The past few years have seen a renewed interest in the subject of social work ethics. In this short form book, part of the Critical and Radical Debates in Social Work series, Sarah Banks argues that this can be seen as reflecting two very different agendas. On the one hand, it is part of a progressive movement which offers a critique of New Public Management (NPM), or managerialist, approaches through emphasising the role of social workers as active moral agents working for social justice. On the other hand, the growth of interest in ethics can be viewed as part of NPM, with codes of ethics a means of regulating and controlling the conduct of professionals and service users. She emphasises the importance of reclaiming professional ethics for social work, and outlines a preliminary framework for a situated ethics of social justice.
"Politically committed...accessible to a wide audience and gives a satisfying contribution to the debate about social work ethics." Research, policy and planning
"Taking a radical stance has never been more important in social work. This most timely and innovative series of internationally renowned authors makes a significant contribution to advancing a new politics of social work.” Professor Stephen Webb, Chair in Social Work, Glasgow Caledonian University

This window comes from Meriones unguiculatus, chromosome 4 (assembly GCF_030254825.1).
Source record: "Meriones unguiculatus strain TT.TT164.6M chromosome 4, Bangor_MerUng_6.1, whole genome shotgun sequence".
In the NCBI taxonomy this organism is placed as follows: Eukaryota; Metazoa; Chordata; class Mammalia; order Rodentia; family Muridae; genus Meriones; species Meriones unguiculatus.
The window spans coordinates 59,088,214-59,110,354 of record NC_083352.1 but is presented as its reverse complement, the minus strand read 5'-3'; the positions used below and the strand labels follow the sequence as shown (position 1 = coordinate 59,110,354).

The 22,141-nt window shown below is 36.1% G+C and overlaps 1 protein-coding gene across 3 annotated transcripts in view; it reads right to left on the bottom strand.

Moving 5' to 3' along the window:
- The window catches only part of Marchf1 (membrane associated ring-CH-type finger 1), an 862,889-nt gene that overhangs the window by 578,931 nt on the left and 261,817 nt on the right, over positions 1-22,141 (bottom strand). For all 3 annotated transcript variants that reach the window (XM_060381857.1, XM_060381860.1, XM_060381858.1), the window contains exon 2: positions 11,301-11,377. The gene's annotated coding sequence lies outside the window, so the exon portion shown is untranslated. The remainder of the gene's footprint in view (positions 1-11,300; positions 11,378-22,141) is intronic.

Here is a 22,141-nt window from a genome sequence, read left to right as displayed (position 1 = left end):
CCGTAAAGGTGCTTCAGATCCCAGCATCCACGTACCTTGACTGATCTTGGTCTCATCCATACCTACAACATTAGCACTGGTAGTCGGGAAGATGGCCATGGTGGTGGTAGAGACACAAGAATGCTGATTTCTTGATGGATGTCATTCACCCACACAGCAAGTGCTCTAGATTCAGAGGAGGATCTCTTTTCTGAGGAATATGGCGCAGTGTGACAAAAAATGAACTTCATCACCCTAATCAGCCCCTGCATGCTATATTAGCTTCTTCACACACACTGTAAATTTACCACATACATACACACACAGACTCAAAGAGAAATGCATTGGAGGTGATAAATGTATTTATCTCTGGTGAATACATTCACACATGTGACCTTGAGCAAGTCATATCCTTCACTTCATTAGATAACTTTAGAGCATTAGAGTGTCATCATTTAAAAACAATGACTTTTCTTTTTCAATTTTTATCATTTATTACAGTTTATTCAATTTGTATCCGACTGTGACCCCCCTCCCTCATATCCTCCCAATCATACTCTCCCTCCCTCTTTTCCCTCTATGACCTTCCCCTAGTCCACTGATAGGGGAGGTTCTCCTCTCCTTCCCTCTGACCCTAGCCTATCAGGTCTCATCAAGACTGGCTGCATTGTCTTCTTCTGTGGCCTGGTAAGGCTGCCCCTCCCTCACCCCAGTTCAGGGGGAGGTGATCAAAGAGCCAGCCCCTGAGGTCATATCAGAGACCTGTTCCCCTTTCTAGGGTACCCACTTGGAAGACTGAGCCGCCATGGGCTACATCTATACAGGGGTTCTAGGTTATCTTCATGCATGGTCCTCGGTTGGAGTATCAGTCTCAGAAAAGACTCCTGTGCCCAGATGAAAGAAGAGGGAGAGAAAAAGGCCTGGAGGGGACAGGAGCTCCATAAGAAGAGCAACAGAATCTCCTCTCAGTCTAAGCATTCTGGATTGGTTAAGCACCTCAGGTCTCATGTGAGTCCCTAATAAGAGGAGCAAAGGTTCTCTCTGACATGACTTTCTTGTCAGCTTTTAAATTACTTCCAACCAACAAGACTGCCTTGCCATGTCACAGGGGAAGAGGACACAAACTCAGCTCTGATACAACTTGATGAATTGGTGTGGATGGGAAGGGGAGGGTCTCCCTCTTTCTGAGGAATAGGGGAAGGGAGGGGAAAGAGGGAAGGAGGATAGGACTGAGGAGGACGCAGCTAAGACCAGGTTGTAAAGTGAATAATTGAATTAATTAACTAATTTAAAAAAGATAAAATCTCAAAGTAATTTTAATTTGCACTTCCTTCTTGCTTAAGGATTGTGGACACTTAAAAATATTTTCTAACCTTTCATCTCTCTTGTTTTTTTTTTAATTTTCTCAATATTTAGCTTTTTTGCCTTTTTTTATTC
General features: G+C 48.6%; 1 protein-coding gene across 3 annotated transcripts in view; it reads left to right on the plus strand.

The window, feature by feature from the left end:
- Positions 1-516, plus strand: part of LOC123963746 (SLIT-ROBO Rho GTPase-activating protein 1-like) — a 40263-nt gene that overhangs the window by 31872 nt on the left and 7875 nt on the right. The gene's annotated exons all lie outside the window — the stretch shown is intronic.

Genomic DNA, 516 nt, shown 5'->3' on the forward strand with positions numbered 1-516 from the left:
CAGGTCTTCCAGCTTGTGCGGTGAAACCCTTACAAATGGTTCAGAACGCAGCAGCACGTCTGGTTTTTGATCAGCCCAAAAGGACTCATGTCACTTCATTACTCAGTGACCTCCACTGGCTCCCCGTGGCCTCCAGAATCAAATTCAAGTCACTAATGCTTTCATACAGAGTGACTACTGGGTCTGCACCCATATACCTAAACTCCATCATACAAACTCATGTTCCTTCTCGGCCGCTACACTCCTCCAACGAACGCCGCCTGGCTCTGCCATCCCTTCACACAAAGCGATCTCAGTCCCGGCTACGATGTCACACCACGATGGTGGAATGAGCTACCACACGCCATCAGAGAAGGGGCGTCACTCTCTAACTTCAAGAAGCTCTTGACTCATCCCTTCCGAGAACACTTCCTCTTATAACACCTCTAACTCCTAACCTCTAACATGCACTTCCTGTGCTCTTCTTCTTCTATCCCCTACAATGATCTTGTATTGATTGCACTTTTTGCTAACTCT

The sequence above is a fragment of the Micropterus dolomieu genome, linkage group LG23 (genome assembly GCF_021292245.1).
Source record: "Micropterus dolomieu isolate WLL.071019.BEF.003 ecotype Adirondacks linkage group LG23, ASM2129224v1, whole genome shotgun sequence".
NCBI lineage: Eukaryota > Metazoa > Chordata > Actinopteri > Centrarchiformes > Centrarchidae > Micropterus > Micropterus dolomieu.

Professor Sarah Banks is Co-director of the Centre for Social Justice and Community Action at Durham University. She has a background in community development and previously worked in the voluntary sector and local authority social services. Her research interests include professional ethics, community development, community-based participatory research and work with young people.
Series Editors’ Introduction;
Reclaiming social work ethics: challenging the new public management ~ lead essay by Sarah Banks;
A roadmap for social work ethics: reflections and a proposal ~ response by Frederic G. Reamer;
Contextualising the ‘ethics boom’ ~ response by Stephen Cowden;
Reframing social work ethics through a political ethic of care and social justice lens ~ response by Vivienne Bozalek;
‘Managerialism’: challenging the new orthodoxy ~ response by Chris Beckett;
Ethical practice in an unethical environment ~ response by Michael Reisch;
Social work ethics and social justice: the growing gap ~ response by Fumihito Ito;
Working in the spaces between care and control ~ response by Merlinda Weinberg;
A Marxist perspective ~ response by Paul Blackledge;
Reflections on the responses to ‘Reclaiming social work ethics’ ~ concluding remarks by Sarah Banks;